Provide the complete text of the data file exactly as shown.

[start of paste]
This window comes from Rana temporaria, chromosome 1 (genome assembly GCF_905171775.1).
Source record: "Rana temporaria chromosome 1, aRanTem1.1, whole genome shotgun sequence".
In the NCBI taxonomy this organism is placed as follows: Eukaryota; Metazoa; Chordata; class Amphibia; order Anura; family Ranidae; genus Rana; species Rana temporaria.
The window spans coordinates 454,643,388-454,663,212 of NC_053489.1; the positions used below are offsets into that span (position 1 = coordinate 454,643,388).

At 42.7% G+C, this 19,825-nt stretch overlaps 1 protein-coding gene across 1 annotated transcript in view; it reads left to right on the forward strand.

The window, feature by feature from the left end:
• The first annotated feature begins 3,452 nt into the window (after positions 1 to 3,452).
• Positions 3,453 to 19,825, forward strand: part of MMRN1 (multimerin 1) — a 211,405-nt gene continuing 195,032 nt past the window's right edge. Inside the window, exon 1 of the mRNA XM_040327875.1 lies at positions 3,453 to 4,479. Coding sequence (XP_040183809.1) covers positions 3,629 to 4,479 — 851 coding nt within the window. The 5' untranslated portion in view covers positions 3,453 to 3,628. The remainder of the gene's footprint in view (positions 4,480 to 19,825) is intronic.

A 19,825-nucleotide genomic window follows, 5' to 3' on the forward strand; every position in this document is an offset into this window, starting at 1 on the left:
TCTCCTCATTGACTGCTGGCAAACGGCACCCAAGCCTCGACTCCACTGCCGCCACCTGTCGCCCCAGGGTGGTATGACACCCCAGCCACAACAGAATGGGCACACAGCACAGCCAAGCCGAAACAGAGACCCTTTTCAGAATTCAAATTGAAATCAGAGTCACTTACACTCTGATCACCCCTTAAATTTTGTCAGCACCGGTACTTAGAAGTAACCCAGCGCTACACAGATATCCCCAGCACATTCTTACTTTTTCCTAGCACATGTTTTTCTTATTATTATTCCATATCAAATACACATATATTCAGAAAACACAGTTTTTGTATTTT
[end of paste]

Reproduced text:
This window comes from Rana temporaria, chromosome 1 (genome assembly GCF_905171775.1).
Source record: "Rana temporaria chromosome 1, aRanTem1.1, whole genome shotgun sequence".
In the NCBI taxonomy this organism is placed as follows: Eukaryota; Metazoa; Chordata; class Amphibia; order Anura; family Ranidae; genus Rana; species Rana temporaria.
The window spans coordinates 454,643,388-454,663,212 of NC_053489.1; the positions used below are offsets into that span (position 1 = coordinate 454,643,388).

At 42.7% G+C, this 19,825-nt stretch overlaps 1 protein-coding gene across 1 annotated transcript in view; it reads left to right on the forward strand.

The window, feature by feature from the left end:
• The first annotated feature begins 3,452 nt into the window (after positions 1 to 3,452).
• Positions 3,453 to 19,825, forward strand: part of MMRN1 (multimerin 1) — a 211,405-nt gene continuing 195,032 nt past the window's right edge. Inside the window, exon 1 of the mRNA XM_040327875.1 lies at positions 3,453 to 4,479. Coding sequence (XP_040183809.1) covers positions 3,629 to 4,479 — 851 coding nt within the window. The 5' untranslated portion in view covers positions 3,453 to 3,628. The remainder of the gene's footprint in view (positions 4,480 to 19,825) is intronic.

A 19,825-nucleotide genomic window follows, 5' to 3' on the forward strand; every position in this document is an offset into this window, starting at 1 on the left:
TCTCCTCATTGACTGCTGGCAAACGGCACCCAAGCCTCGACTCCACTGCCGCCACCTGTCGCCCCAGGGTGGTATGACACCCCAGCCACAACAGAATGGGCACACAGCACAGCCAAGCCGAAACAGAGACCCTTTTCAGAATTCAAATTGAAATCAGAGTCACTTACACTCTGATCACCCCTTAAATTTTGTCAGCACCGGTACTTAGAAGTAACCCAGCGCTACACAGATATCCCCAGCACATTCTTACTTTTTCCTAGCACATGTTTTTCTTATTATTATTCCATATCAAATACACATATATTCAGAAAACACAGTTTTTGTATTTT